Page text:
Well, the stuff in it anyway.
I did manage to fix 2 things today, but 2 others broke.
First, a vice I’ve had since college – I think I stole it from Dad, broke. Well it had a good life. It’s odd. There was a hole drilled in the shaft. I guess that was to keep you from stripping out the threads??
Next up, the Catan box I’ve been working on for a while, but had set aside, broke its lid. It’s really odd. I’m pretty sure that what happened is that the thin lid piece, made of 1/8th inch oak glued to 1/8th inch plywood, warped, and broke the oak frame. Well, better now, than after glue-up I guess.
I got tired of trying to burn the ends of ropes, utility cord, etc. So, a couple of bucks for a piece of right angle metal, and a little time with the drill, and voila. Works pretty good. Upper edge cuts the rope, and the inside corner works pretty good for shaping the melted ends. I only need to turn on the butane for about 15 seconds (in a cold garage) for it to be ready to melt nylon.
Finished off the dovetail practice box last weekend.
- Dovetails are hard because there is so much chiseling of end grain.
- Patience grasshopper. Grrr.
- Trimming up the protruding ends to match the adjacent surface is harder than it looks, especially when one end of the box is really short and it is hard to move the hand plane over only 1/2 of the surface, resulting in a ton of chipped out tails/pins. Yuck.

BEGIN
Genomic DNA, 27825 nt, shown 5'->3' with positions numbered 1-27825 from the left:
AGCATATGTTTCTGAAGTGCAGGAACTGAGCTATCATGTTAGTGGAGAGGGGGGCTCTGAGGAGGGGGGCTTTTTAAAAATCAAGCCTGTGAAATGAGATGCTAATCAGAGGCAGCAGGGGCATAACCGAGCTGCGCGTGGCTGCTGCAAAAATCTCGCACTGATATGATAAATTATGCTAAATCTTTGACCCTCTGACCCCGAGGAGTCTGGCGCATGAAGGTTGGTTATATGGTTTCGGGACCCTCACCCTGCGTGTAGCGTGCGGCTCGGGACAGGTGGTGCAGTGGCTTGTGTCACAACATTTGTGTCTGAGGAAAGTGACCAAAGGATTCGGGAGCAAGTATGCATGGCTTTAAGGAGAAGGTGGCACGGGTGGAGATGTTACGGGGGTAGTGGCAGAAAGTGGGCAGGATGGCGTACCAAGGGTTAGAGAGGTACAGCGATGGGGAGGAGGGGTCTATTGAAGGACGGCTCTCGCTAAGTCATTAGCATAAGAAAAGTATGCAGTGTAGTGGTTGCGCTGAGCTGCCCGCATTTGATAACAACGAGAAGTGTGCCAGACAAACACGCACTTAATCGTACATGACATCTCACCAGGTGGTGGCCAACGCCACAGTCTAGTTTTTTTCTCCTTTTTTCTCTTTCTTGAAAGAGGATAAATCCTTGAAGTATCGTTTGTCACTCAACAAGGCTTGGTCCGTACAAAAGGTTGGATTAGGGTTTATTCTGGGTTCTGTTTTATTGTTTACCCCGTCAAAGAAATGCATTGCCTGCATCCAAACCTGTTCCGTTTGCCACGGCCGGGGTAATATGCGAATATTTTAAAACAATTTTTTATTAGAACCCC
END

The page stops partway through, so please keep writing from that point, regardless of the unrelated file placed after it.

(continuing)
- Rounding off the edges is a great way to cover up the chip-out (see above)
- Yes, dovetails can be patched if you catch it early enough.
Thanks to David Barron for the nice dovetail guide, however, I’m glad I bought one while they were still made of wood.
It felt good to “make something” in the neighborhood parlance. Just a quick pot lid holder for the new kitchen drawers.
This Krenov quote over at The carpentry way caught my eye: “between hope and result there lies a line called attention”
When Becky and I took a cooking class, the chef lamented how he had damaged (I believe “ruined” was his exact word) a knife by trying to sharpen it himself. Between that, and all the difficulty I’ve had sharpening hand plane blades freehand (ie without a guide/jig/fixture), it was with quite a bit of trepidation that I attempted sharpening 2 of our good knives tonight.
Both had become incredibly dull, now that the cheap knife sharpener had become deformed with use. It has since been relegated to the circular file (AKA trash).
However, I am happy to report that the experiment was a success! I only needed to start with the 1000 grit stone, and worked my way through 4000, then up to 8000. Both knives sliced a fresh tomatillo (small green tomato-ish Mexican vegitable/fruit) without really even being able to notice that it was there.
Buoyed by that success, I tried sharpening the cleaver. I think I did a pretty good job, but because the cleaver has such a quick transition from edge to 1/8″+ thickness, I definitely felt the tomatillo.
This is possibly my favorite part of a project – where it actually starts to look like something, instead of just sticks and planks.
Oh yea, and be careful what the 5yr old “washes”. Metal rusts if you don’t dry it off quickly. I had to take some 400 grit sandpaper to a couple of chisels that I hadn’t noticed got “washed”. I was surprised how quickly they cleaned up. But I guess that was the point.
I recently finished the cajon (drumbox) for DT.
Cajon Chip Carving
I forgot that a) epoxy melts and b) belt sanding really heats thins up. I melted the hell out of the rubber on a clamp, and melted the brass off a small project. I will stick with the hand file for brass in the future.